Vesicovaginal Fistula Specialist

Urogynecology and Pelvic Reconstructive Surgery located in Phoenix, AZ

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Vesicovaginal Fistula
After gynecological surgery, a possible complication is an opening between the bladder and vaginal called a vesicovaginal fistula. No matter how you developed a fistula, specialists Daniel Stone, MD, and Shazia Malik, MD, provide expert care for them at Valley Urogynecology Associates in Phoenix, Arizona. Call the office to reserve an appointment or book online today.

What is a vesicovaginal fistula?

A fistula is an attachment between two organs and tissues that are not supposed to be connected. A vesicovaginal fistula is a small opening connecting the tissue of your bladder to the tissue of your vagina. 

There are many other fistulas that can happen in the pelvic region, such as a vesicocervical fistula connecting the bladder and cervix or a rectovaginal fistula connecting your rectum and vagina. All pelvic fistulas can cause similar symptoms, so getting an accurate diagnosis is imperative for your treatment. 

Vesicovaginal fistulas often form as a complication of vaginal or bladder surgery, but it can also form as a result of gynecological cancer or its treatments such as radiation therapy. Rarely, repeated or severe urinary tract infections lead to vesicovaginal fistulas. 

How is a vesicovaginal fistula diagnosed?

Genitourinary pelvic fistulas, such as vesicovaginal fistulas, may cause you to constantly leak urine. If this is an issue you experience, particularly if you recently had pelvic surgery or gynecological cancer, you should contact Valley Urogynecology Associates for a diagnostic evaluation.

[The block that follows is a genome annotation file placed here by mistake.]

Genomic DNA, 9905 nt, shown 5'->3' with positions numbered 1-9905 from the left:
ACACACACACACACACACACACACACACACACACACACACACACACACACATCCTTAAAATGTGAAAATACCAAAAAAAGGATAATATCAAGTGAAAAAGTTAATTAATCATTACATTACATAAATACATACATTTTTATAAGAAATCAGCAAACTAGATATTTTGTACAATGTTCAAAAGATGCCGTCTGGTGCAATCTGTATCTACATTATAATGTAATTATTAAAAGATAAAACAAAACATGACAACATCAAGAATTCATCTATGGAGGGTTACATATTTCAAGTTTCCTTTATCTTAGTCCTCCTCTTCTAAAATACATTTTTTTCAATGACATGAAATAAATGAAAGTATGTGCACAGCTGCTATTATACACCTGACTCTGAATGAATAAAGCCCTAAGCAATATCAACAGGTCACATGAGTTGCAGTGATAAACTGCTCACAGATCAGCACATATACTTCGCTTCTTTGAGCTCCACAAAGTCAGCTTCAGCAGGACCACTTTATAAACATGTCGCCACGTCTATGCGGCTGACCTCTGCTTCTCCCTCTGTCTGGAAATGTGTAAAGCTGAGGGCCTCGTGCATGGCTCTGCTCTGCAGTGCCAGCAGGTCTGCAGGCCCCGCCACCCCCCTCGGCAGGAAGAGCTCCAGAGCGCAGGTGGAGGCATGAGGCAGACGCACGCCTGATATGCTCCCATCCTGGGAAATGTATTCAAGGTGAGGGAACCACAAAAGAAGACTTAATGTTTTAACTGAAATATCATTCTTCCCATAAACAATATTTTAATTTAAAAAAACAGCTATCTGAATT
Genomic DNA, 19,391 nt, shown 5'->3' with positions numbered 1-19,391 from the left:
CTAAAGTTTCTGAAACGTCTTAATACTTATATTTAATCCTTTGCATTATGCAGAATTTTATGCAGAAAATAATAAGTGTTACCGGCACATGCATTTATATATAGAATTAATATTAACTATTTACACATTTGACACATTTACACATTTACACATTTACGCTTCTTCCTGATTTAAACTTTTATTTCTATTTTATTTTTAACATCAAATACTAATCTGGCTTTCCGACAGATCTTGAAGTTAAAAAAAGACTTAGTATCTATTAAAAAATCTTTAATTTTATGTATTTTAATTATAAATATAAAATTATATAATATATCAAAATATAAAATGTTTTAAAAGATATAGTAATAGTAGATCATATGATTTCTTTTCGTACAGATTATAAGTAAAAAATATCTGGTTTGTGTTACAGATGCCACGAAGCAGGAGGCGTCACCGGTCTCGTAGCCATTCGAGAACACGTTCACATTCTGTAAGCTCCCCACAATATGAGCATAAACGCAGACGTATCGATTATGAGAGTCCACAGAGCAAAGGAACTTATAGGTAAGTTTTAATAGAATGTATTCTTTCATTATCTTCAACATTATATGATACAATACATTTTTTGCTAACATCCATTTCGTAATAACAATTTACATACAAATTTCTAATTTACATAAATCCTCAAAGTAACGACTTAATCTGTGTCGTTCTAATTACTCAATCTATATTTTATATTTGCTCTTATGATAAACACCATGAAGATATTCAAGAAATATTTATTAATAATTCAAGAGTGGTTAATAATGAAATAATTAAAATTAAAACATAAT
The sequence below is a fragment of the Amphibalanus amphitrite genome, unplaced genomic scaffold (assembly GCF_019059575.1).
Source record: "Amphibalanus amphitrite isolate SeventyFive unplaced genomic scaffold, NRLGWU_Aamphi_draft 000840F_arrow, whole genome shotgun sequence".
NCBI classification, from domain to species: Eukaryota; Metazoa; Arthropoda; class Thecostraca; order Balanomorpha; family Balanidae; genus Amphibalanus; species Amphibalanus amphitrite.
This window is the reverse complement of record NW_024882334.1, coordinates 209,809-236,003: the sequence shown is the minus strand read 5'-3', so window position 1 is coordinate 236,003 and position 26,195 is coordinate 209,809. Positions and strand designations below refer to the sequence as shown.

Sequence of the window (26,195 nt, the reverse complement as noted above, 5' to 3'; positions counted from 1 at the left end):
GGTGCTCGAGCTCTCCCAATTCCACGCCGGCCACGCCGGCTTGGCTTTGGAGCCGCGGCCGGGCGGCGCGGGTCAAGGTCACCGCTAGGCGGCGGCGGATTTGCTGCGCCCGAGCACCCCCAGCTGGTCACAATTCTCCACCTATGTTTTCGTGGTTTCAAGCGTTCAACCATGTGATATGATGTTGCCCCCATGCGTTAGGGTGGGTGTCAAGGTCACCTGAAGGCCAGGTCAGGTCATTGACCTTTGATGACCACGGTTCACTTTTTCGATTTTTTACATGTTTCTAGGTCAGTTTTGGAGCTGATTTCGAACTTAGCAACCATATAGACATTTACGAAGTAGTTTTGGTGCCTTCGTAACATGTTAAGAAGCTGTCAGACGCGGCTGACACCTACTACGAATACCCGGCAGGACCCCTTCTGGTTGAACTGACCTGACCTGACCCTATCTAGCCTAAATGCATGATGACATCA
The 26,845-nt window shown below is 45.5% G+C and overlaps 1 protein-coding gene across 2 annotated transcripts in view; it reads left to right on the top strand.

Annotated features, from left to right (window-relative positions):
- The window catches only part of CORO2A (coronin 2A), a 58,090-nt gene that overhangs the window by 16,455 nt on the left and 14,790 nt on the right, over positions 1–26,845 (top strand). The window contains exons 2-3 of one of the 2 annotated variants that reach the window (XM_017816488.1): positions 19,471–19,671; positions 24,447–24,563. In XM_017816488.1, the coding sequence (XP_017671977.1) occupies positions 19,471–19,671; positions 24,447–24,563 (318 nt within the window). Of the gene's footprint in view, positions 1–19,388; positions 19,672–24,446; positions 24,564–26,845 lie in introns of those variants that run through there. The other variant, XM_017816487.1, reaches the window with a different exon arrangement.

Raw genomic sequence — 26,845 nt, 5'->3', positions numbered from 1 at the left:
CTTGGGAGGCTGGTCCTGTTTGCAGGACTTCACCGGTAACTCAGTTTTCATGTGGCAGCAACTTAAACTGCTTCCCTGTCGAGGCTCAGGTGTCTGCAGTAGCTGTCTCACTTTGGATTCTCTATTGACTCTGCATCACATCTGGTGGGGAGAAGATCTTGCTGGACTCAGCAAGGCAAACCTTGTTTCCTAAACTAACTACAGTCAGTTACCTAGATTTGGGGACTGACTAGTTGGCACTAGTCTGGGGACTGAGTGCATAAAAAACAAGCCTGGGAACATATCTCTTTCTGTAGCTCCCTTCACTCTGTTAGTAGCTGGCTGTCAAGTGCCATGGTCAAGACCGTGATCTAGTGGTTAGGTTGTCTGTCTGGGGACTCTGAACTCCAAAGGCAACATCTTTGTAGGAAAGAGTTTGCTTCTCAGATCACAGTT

To find out whether your symptoms point to a vesicovaginal fistula, your providers at Valley Urogynecology Associates examine you with a standard pelvic exam. To find the exact location of the fistula, they use a procedure called cystoscopy that places a tiny camera inside your bladder. 

Your provider may also use a computed tomography (CT) scan to further evaluate your bladder’s health and look for any complications that might get in the way of successful treatment. 

What are the treatments for a vesicovaginal fistula?

Sometimes, vesicovaginal fistulas close on their own after 4-6 weeks with a catheter. However, if this approach doesn’t work, Valley Urogynecology Associates treats vesicovaginal fistulas with surgery. Your providers perform surgery to repair the fistula with one of these minimally invasive techniques:

Vaginal surgery

During this surgery type, your surgeon accesses the fistula by way of your vaginal opening. 

Robotic surgery

During robotic surgery, a robotic system assists your surgeon in performing the surgery with robotic precision. 

After surgery for a vesicovaginal fistula, you’ll need to use a catheter for a few weeks while you heal. 

To learn more about vesicovaginal fistulas and the surgeries that treat them, call Valley Urogynecology Associates or book an appointment online today.